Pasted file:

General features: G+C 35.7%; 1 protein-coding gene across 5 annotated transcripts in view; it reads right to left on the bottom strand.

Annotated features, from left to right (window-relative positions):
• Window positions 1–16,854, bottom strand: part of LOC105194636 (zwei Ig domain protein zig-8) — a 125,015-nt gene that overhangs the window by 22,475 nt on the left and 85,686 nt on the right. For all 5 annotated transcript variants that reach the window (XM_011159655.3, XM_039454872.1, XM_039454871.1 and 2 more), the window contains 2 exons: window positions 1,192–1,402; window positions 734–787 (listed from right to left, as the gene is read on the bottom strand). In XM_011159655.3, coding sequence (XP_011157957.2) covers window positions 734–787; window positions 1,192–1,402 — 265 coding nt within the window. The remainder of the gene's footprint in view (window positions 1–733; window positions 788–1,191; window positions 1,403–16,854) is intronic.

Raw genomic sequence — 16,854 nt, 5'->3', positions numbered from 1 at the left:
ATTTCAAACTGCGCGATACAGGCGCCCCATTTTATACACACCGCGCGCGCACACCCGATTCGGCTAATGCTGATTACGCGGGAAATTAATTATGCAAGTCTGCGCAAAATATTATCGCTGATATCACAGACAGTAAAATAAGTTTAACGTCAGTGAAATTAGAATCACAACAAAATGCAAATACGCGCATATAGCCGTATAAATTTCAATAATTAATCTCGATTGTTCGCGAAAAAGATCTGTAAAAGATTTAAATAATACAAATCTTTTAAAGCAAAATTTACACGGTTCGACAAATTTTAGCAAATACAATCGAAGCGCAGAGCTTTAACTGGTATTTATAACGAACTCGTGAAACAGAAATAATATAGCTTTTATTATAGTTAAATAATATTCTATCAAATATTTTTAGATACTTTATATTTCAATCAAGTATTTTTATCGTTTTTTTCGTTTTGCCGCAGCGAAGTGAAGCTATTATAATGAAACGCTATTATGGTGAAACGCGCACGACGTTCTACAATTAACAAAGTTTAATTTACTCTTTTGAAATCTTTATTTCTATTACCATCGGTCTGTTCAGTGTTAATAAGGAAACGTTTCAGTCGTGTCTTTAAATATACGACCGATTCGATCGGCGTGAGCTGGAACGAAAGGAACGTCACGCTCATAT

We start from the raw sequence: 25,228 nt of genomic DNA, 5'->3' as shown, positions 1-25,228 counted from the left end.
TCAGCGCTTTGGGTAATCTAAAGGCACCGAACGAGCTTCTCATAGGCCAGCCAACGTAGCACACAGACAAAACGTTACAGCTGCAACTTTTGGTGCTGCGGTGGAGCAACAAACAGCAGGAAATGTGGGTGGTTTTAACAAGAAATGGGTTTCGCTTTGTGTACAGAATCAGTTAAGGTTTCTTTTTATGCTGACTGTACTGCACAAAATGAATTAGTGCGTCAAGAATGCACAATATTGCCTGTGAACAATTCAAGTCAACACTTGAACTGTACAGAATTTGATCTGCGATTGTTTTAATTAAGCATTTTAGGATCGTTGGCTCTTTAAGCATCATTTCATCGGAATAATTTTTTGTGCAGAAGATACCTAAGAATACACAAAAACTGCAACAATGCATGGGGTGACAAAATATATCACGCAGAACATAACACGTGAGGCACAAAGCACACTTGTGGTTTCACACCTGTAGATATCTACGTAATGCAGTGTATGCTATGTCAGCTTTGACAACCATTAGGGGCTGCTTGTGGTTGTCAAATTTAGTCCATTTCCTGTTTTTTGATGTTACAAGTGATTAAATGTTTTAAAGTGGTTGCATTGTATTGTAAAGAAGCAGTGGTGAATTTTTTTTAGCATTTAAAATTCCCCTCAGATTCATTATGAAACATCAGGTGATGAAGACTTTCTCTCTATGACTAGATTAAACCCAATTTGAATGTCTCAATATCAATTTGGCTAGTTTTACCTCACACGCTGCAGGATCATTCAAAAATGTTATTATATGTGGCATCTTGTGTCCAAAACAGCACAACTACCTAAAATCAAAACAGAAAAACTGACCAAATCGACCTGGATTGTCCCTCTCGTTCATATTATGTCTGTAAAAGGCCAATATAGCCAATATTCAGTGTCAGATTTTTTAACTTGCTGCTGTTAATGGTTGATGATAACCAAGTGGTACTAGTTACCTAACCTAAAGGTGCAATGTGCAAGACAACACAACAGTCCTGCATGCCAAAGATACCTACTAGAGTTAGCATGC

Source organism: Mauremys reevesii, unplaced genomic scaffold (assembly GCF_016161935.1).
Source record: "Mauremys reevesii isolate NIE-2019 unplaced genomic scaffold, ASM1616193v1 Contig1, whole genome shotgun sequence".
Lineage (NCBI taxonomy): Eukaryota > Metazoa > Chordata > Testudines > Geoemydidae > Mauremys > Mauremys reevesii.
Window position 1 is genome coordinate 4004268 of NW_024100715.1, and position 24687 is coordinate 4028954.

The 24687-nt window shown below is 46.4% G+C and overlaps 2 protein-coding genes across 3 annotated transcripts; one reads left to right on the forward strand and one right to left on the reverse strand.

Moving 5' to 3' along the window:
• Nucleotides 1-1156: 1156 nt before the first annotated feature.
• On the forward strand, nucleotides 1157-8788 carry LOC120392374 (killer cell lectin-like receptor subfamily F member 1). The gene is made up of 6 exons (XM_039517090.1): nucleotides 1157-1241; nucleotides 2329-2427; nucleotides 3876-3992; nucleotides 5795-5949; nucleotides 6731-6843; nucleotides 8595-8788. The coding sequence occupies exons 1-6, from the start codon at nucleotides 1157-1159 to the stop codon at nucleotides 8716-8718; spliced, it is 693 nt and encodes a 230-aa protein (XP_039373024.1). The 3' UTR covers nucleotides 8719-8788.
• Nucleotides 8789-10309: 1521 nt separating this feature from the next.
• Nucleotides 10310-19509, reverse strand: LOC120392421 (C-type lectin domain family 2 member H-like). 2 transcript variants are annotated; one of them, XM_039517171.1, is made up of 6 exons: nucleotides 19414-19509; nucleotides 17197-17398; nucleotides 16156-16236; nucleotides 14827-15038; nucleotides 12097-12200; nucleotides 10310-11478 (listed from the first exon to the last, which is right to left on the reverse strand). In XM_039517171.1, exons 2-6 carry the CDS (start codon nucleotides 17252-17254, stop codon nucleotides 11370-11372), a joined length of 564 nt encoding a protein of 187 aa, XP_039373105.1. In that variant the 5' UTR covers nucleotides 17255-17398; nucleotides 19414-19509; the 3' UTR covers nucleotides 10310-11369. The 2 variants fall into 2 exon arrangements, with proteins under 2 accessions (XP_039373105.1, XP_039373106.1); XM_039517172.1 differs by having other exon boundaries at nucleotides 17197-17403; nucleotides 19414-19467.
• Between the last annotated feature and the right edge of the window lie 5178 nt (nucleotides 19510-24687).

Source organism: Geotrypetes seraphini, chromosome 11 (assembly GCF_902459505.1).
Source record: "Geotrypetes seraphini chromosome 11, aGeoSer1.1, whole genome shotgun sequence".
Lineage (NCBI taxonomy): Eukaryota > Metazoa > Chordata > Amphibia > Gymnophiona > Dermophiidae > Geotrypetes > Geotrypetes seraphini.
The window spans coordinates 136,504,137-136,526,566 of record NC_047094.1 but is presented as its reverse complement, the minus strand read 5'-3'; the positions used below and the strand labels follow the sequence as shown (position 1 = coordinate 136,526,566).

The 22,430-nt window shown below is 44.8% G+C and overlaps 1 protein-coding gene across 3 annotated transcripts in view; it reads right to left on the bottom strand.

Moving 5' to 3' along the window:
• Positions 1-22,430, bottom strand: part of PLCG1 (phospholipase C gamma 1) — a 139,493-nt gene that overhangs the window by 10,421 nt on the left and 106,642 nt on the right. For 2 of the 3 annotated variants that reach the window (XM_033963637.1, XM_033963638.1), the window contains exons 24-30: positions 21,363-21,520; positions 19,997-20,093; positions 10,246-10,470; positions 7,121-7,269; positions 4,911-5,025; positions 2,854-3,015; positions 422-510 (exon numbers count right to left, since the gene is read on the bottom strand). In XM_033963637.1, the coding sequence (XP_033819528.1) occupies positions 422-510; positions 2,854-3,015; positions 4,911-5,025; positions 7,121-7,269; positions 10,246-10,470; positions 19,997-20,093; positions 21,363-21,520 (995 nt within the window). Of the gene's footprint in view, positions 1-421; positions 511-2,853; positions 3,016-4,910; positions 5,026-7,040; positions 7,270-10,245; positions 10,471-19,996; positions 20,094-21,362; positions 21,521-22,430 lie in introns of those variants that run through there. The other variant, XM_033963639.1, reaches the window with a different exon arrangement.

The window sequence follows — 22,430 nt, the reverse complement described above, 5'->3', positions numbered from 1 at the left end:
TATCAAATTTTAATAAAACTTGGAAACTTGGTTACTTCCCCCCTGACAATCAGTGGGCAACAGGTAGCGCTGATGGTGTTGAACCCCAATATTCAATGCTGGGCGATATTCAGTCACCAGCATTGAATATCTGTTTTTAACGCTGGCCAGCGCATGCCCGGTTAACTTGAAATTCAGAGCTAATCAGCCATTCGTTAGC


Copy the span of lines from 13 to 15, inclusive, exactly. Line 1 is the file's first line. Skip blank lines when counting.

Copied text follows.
Moving 5' to 3' along the window:
• Nucleotides 1-1156: 1156 nt before the first annotated feature.
• On the forward strand, nucleotides 1157-8788 carry LOC120392374 (killer cell lectin-like receptor subfamily F member 1). The gene is made up of 6 exons (XM_039517090.1): nucleotides 1157-1241; nucleotides 2329-2427; nucleotides 3876-3992; nucleotides 5795-5949; nucleotides 6731-6843; nucleotides 8595-8788. The coding sequence occupies exons 1-6, from the start codon at nucleotides 1157-1159 to the stop codon at nucleotides 8716-8718; spliced, it is 693 nt and encodes a 230-aa protein (XP_039373024.1). The 3' UTR covers nucleotides 8719-8788.